But, for reasons of efficiency and cost-containment, a lot of the time is spent bouncing around local-area airports (see what I did there? CFIs will get it…at least mine would!), with maybe a few longer-legged flights to demonstrate navigation and satisfy training requirements. Truly long-distance cross-country flights are just too time consuming and costly to undertake in the training environment.

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Skies to Stars: The Galactic Fly-in

By Ed Downs

As some readers may know, this writer is a great fan of amateur astronomy and astrophysics, occasionally penning this column titled “Skies to Stars.”  The column’s theme is to relate astronomy with flying, as they have much in common.  The purpose of an airplane is, after all, to enable travel.  Aviation has opened the airman’s world to wonderful cross-countries and globe circling adventures.  It is no wonder that this writer’s childhood desire to see far off places would result in an aviation career and lasting interest in astronomy and space travel.  You see, astronomy offers the greatest cross-country adventure one can experience and still be earthbound.  While the average aviator flies for hours to see different sights, the telescope traveler can overcome lightyears in a matter of minutes to see billions of years back in time, or perhaps just hover 700 miles above the Moon’s surface, admiring the mountains, valleys and lava “seas.”  July was an exciting travel month for many atmospheric dependent aviators, with both the Arlington Fly-in and EAA AirVenture within just days of each other.  The excitement, comradery and just plain fun of a fly-in is hard to beat.  This writer missed these two great shows but did attend a truly fun event, which brought aviation and astronomy even closer together, a “fly-in” experience that was unexpected and tremendously satisfying.  Allow me to share.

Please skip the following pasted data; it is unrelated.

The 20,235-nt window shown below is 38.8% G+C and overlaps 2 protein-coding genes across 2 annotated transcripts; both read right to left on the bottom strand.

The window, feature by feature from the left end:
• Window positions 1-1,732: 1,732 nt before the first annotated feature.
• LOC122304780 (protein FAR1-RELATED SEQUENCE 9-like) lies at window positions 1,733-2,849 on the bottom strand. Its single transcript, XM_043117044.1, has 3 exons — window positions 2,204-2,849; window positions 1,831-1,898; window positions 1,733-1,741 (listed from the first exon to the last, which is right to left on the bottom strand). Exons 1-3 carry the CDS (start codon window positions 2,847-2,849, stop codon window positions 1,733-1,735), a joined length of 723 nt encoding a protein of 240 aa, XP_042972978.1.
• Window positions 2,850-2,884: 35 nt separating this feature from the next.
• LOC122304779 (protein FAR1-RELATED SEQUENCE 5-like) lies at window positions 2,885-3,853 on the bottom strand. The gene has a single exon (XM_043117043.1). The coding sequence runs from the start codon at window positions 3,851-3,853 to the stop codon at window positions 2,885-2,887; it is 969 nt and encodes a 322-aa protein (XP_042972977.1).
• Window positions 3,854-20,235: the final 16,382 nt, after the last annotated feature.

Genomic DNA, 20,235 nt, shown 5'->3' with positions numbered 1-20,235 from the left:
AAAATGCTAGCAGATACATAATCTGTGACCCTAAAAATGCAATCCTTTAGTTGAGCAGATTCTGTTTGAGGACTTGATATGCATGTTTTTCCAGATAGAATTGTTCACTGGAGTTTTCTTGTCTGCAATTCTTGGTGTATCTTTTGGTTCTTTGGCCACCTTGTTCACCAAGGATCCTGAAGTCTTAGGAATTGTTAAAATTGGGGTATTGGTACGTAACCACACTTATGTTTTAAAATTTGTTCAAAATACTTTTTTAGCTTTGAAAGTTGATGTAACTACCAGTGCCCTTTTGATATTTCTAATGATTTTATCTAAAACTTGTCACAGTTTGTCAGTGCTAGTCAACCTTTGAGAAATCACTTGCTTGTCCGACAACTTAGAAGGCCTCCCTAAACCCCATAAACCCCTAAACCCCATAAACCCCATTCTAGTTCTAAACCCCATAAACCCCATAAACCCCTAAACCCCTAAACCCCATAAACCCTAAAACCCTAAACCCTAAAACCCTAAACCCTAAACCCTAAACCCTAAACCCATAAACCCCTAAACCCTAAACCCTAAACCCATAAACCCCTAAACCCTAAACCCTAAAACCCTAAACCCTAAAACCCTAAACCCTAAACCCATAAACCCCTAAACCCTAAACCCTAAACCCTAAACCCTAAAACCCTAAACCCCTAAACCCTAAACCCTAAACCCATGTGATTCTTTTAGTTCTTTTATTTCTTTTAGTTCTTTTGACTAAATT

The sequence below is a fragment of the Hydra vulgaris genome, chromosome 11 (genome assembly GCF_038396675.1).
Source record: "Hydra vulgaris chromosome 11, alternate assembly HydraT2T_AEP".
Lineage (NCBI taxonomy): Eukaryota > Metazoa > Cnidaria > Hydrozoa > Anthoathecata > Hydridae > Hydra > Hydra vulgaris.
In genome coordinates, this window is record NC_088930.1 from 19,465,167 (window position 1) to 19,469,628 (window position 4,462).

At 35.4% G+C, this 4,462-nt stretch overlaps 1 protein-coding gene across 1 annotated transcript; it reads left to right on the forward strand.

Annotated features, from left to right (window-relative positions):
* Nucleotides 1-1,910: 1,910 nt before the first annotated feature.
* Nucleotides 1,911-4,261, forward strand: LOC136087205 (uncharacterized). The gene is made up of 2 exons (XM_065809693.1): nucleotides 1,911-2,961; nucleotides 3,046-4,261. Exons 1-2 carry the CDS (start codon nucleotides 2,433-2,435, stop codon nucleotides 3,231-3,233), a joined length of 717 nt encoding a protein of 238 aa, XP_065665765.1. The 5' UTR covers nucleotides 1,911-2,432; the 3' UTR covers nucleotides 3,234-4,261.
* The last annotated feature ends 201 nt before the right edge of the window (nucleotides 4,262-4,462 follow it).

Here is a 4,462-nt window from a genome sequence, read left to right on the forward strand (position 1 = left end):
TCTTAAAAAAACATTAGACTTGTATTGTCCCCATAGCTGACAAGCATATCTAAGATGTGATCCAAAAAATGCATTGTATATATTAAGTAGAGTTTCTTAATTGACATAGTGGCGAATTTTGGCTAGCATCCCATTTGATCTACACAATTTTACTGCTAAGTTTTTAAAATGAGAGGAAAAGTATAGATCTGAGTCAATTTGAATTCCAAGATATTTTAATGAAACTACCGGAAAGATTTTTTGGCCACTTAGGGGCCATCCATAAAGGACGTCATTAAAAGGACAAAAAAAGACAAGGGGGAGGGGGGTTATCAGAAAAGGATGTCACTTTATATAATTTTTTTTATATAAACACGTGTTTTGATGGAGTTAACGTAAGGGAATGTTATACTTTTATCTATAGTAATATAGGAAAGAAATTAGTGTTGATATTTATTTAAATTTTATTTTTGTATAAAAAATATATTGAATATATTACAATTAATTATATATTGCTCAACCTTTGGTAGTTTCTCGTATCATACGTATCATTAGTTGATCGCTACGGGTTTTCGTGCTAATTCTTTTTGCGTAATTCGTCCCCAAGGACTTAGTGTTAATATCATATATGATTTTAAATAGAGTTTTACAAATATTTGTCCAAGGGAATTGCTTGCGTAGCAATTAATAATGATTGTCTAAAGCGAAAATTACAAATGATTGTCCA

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 Breckenridge Airshow 2nd Act of the Resurrection

By Nick Viggiano 

Three Cats and a CorsairMemorial Day Weekend 2018 marked the 2nd Breckenridge Air Show since it’s resurrection in 2017. The show put on by the Breckenridge Chamber of Commerce and Ezell Aviation was again a tremendous success, as it should be with two headline acts!

As most warbird fans know, the Breckinridge Air Show started in the late 1970’s as a little fly-in, party for air show performers. The founder and driving force of this fly-in, that turned into the best WWII warbird airshow was Howard Pardue, along with his employee “Fast” Eddie Holms.  

Howard, a native son of Breckenridge and former Marine Corps aviator would fly his warbirds to other airshows with the agreement that they would attend his. And so that is how the west Texas town of Breckinridge came to host one of the best airshows in the country.

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Get Your Eye Gear On with Scheyden AirVenture 2018 

By Annamarie Buonocore  

AirVenture season has arrived, and there are many goodies and gadgets to be had. Perhaps one of the most exciting items a pilot can treat him or herself to is a pair of Scheyden sunglasses. With many pairs to choose from, they are always the most comfortable and are designed with aviators in mind. Throughout the years, In Flight USA has enjoyed following Scheyden and its products, and once again, we were able to get a few words from Jeff Herold, president of the company. Do not forget your sunglasses before flying to AirVenture, but just in case you do forget, you can buy some of these amazing glasses on site. 

IF: What are your plans for this year’s AirVenture? Any new products? 

JH: We have now become a sponsor of performer, Rob Holland, one of the best competition aerobatic pilots in the world, so we are doing a giveaway of whatever Rob’s favorite Scheyden sunglasses are. He has several pairs, so it will be his determination of which ones become the prize. We see him wearing the Mustangs the most. We’ll have him performing. Airshow announcer, Rob Reider, of course will be there supporting our eyewear and mentioning the pilots there who are wearing the glasses. Another performer we are sponsoring is Scott (Scooter) Yoak, who will be in his Quicksilver P-51 Mustang. We’ll do sunglass giveaways with all of our performers, but Rob Holland and Scooter Yoak are the main guys right now.